Authorizing has been a growing focus of charter school policy lately, and that fact is of particular significance to another trend: multistate charter school networks.
Authorizers, the entities that approve and oversee charter schools, come in many stripes and colors—from local school districts, to universities, to mayoral offices—with little consistency from state to state. Navigating so many different types of agencies and regulations can be a challenge for multistate charter school networks like the San Jose, Calif.-based Rocketship network.
The network currently has schools in California, Wisconsin, and Tennessee and is breaking ground on its first school in the District of Columbia in October. However, Rocketship recently had to revamp its expansion plans in part because of the variation in authorizing policies among states.
To learn more about how these two charter school trends are converging, I spoke with Katy Venskus, Rocketship’s vice president of policy about how authorizing is affecting multistate networks and vice versa.
Q. How does the wide variety and number of authorizers affect Rocketship?
A. That has a dramatic impact on us. If you look [at states] where we’re active in, we have a slightly different authorizing structure in every one of them. In California, we have charters that are authorized by the district and authorized by county education departments. In Milwaukee, our authorizer is the common council [the city council]. Then in Nashville, we actually hold charters through the achievement school district, but the schools we’re opening in Nashville are going to be through the Metro School district.
So, in Wisconsin for example, the common council is our authorizer, and the council has appointed a committee to oversee us. But the council has many other duties and charters are only a small part of what they do. There’s also a ton of compliance with the state department agencies that overlap.
So, there’s all these layers of compliance, authority, and jurisdiction, reporting requirements between these agencies, and for a network, where we’re already trying to manage all of our structures across multiple regions, that makes it even harder to standardize our data, and systems across the network.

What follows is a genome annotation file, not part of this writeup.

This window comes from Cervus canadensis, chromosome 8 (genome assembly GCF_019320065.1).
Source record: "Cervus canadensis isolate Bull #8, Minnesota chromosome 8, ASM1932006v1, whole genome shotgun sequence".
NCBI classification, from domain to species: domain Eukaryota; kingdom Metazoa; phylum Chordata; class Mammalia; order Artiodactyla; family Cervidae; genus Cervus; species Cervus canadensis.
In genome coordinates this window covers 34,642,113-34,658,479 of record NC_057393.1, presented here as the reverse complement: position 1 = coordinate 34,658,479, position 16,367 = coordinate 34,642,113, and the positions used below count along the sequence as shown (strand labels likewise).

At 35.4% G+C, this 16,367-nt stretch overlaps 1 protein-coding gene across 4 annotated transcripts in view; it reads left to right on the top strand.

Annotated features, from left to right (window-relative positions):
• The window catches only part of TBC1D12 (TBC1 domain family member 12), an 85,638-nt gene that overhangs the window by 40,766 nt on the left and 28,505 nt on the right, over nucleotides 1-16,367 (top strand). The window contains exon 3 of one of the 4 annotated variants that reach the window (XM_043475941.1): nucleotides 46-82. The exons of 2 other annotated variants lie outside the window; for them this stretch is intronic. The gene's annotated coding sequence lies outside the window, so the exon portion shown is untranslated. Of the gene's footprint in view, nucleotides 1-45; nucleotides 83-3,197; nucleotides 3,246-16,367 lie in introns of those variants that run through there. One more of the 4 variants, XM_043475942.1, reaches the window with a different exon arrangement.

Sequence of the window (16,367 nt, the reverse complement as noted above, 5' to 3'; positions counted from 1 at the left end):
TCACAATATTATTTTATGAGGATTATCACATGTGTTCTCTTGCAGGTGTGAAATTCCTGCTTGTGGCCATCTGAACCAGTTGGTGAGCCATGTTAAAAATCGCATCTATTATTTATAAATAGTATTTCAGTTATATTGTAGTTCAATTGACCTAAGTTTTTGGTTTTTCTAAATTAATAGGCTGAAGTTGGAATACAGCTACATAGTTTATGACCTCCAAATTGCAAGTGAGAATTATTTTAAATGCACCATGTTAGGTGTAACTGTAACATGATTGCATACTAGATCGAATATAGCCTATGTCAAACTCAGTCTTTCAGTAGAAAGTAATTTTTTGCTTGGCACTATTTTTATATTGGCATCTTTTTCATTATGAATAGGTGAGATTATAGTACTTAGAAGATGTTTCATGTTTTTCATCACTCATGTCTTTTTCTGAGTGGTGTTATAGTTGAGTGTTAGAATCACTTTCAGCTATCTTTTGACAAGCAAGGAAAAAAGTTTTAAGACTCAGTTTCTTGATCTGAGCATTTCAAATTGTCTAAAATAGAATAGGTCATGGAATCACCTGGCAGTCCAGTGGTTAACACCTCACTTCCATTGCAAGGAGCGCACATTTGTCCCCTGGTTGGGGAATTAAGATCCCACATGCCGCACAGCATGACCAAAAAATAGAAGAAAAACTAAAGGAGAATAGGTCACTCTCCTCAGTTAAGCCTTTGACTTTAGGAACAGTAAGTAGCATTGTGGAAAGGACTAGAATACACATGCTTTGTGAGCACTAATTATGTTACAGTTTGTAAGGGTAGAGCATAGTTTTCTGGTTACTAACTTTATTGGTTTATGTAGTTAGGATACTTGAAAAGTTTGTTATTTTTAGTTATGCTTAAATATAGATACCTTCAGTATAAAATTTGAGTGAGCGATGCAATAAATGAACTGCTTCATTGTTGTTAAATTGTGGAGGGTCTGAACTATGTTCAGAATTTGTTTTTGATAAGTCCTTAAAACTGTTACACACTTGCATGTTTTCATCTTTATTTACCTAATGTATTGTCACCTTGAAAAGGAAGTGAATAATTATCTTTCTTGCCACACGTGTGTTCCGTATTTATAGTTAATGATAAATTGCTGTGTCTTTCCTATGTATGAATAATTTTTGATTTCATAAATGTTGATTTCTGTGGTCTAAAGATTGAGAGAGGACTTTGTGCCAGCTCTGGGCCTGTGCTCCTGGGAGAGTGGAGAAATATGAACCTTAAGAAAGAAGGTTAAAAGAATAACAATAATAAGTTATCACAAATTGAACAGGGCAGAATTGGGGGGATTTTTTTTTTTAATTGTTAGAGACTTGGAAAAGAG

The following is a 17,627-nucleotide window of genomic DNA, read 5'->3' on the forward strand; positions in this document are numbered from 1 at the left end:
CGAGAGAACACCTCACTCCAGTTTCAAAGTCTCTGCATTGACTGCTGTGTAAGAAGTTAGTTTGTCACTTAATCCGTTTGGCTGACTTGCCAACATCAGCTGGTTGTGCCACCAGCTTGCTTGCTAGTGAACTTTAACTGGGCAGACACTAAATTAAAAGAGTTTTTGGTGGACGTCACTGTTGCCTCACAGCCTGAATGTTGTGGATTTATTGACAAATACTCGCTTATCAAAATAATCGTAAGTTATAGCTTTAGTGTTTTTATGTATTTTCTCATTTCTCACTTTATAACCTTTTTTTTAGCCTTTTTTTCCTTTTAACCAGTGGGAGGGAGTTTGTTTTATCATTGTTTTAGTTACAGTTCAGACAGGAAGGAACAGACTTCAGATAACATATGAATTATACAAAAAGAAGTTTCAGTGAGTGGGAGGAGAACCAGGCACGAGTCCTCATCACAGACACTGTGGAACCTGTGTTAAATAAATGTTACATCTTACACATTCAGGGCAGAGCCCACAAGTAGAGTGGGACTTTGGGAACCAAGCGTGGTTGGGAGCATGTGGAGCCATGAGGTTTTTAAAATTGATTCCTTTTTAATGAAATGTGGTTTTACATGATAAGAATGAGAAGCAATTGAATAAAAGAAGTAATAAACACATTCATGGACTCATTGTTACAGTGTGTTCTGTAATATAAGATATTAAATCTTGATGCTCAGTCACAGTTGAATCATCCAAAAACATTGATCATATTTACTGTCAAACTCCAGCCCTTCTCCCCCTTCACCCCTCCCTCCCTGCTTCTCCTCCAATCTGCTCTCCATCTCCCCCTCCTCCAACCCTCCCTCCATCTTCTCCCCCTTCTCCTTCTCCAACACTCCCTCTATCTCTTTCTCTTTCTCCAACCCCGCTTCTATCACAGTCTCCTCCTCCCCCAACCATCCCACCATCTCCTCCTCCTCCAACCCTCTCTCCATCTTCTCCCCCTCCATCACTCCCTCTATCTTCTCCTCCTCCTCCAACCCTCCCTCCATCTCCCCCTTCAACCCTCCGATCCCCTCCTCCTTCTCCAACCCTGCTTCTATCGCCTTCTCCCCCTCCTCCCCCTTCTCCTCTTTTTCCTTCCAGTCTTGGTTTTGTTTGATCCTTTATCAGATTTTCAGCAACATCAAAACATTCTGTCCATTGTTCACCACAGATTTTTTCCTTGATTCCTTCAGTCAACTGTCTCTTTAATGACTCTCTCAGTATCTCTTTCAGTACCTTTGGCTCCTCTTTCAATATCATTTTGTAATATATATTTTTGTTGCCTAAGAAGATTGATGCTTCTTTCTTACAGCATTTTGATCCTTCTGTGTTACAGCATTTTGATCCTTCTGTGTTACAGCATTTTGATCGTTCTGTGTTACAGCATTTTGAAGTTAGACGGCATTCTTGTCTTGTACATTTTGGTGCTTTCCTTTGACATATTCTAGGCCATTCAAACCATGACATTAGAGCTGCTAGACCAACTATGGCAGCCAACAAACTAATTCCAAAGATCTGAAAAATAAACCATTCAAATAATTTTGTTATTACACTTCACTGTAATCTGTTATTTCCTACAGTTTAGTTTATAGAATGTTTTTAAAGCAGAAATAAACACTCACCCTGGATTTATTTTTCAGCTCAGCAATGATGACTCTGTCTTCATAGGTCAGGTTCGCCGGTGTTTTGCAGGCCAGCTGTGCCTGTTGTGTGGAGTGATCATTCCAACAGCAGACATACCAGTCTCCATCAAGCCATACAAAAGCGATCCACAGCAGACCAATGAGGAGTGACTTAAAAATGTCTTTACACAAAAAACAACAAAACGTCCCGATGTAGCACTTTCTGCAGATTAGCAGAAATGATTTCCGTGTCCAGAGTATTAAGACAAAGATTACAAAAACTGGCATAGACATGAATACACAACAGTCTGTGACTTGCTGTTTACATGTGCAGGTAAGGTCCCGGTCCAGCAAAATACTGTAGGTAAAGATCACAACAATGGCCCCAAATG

If you think about one of the assets to a network is that you are able to build systems, you’re able to create consistency and outcomes, our folks get trained and compensated in the same way, we assess our kids the same way, we have curriculum that’s standardized across the network. If there are lots of individual requirements from the authorizers and other regulatory agencies, that can complicate the assets of a national network.
Then in D.C., the District’s public charter school board, they literally exist just to authorize and manage charters. They don’t have to dilute their focus. That makes it very straightforward for us as a network and for them as an authorizer.
Q. Is there a type of authorizer or authorizing system that works better for multistate charter networks?
A. That’s a tough question. Education policy and practice is one of these things that we’ve made local over time. Every state has a slightly different tradition around this. Education policy is very local.
If you could say every state has an independent authorizer whose only job is to authorize, that would be ideal but it’s also not realistic.
The D.C. structure from the perspective of an operator is getting pretty close to optimal. There’s an independent body that is focused just on authorizing charter schools so you don’t have to navigate other issues. It’s clear the steps you have to take to secure a charter and stay in compliance with your authorizer.
The other thing that makes D.C. really clear is there’s no other agency, all of the compliance, all of the regulatory structure, and all of the process lies with that agency.
Q. Do you think the authorizer model is changing as we get more multistate networks?
A. I do. I think you’re seeing, if you go state to state and ask what is the right model, D.C. always pops up.
I think through the National Association of Charter School Authorizers and the National Alliance of Public Charter Schools, they’re really encouraging best practice sharing among authorizers. As states look to increase the authorizing capacity in their states, they’re looking at what works. And the states that are trying to attract national networks they are trying to make systems that make sense. I’m hoping we’ll continue to see more of it.
The other thing that I’m really interested to watch is traditional public school districts embracing their role as authorizers. This is where I would give a huge nod to the Nashville metro school district. They will do what they can to authorize a good school and make it successful.
A version of this news article first appeared in the Charters & Choice blog.